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8 Things to Consider When Buying a New Home

8 Things to Consider When Buying a New Home

Buying a new home is one of the most daunting experiences; yet it is one of the biggest milestones in life. It is easy to feel overwhelmed by this huge life decision and substantial financial investment. It is a significant commitment and requires careful planning and cautious choices. Planning is vital to the process, and while it will help you set your boundaries, it will also show you where you need to be flexible as you wade through the market.

Once you have made up your mind about the boxes that a potential property needs to tick, you can determine on which matters you are willing to be more flexible, and narrow down your options. If you do your homework, you can avoid the pitfalls and empower yourself for a successful and prosperous purchase.

1. Price

Your new property is going to have to fit into your budget. This is probably the most important thing to consider when buying a new home. How much are you willing and able to spend? What is your absolute ceiling?

Don’t waste your time looking at properties that you can’t afford because realistically you won’t be able to compete with other buyers and will leave yourself short, considering all the other expenses you need to cover including lawyers and realtors’ fees, repayments, rates, strata, living expenses, bills, and ongoing costs. You need to take into consideration if you will have funds leftover for possible renovations, furnishings and other improvements.

You also need to factor in the cost of moving including movers, packing, and cleaning, storage, redirecting mail and rubbish removal. If you are borrowing from a lending institution, you need to make sure you are covered if interest rates increase unexpectedly.

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2. Location

You need to decide where you want to live. It sounds easy enough, but there are a number of things to consider. You may want to ensure that you live close to where you work, where your children will go to school, where your family and friends reside, and where you go for shopping and leisure.

You may not decide to live in the same suburb as these needs, but then you should consider your travel and commuting to places that your life revolves around. Location is extremely important, as it will determine your quality of life for possibly years to come. You should consider if the area is familiar to you or if you will embark on a whole new lifestyle. When looking at properties in the area of your choice, consider the neighborhood carefully. You may want to introduce yourself to the neighbors or just observe the comings and goings of the street.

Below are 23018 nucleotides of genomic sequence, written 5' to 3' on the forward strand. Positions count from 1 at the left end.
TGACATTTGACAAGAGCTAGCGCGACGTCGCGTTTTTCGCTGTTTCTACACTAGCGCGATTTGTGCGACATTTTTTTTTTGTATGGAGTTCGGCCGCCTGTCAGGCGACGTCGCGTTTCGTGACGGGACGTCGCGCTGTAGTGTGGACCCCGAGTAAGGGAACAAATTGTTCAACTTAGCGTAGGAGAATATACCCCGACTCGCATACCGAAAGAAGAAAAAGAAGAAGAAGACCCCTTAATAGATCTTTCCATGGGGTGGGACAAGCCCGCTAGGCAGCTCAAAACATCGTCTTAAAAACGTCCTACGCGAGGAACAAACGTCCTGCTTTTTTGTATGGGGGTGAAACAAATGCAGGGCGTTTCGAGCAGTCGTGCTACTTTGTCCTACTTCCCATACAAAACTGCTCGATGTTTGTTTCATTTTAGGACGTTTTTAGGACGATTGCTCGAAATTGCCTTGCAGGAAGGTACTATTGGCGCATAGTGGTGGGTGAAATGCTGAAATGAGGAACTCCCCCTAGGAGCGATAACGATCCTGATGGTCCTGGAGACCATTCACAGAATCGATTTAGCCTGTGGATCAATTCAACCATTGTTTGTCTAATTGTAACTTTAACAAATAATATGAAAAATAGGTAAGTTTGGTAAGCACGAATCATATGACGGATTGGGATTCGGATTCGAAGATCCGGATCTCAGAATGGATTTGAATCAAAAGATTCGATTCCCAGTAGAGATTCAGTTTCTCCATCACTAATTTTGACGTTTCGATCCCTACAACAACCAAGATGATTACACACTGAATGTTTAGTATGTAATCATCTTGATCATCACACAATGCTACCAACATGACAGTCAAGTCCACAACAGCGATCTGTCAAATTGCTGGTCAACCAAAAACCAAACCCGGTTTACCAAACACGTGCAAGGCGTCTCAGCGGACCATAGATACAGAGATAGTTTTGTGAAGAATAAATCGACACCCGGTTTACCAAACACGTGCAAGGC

Think about the property’s proximity to main roads and be aware of the flow of traffic. Take stock of the surrounding area and the possibility of noise and activity. Are there stadiums or public arenas nearby? Or perhaps busy pubs and clubs? Is public transport readily available and is the town under any flight paths?

You may be looking for a vibrant and fast-paced environment or a quiet and secluded lifestyle. Whatever your preference, make sure that the dwellings you look at meet your needs.

3. Size

When buying a new home, you need to think about the size of the dwelling you require. How many bedrooms are you after? Do you need a big kitchen and bathroom(s)? What about living areas? Are you the kind of person who likes to entertain, or do you prefer to eat out?

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Do you need a yard or balcony and are you prepared to put in the maintenance required should you have a large outdoor space? Are you considering a swimming pool or perhaps you require storage and a garage? Is there room to renovate and do you need approval?

You may look for a dwelling that has the potential for a granny flat, extra bedrooms or living areas and can you expand the kitchen or bathrooms later on? These are all very important questions and rely on you having the capacity to think a little bit ahead.

A new property needn’t have everything you need immediately if you can see potential to invest in expanding it later on, and the property can accommodate that. The size of a dwelling also largely depends on how many people are going to reside there.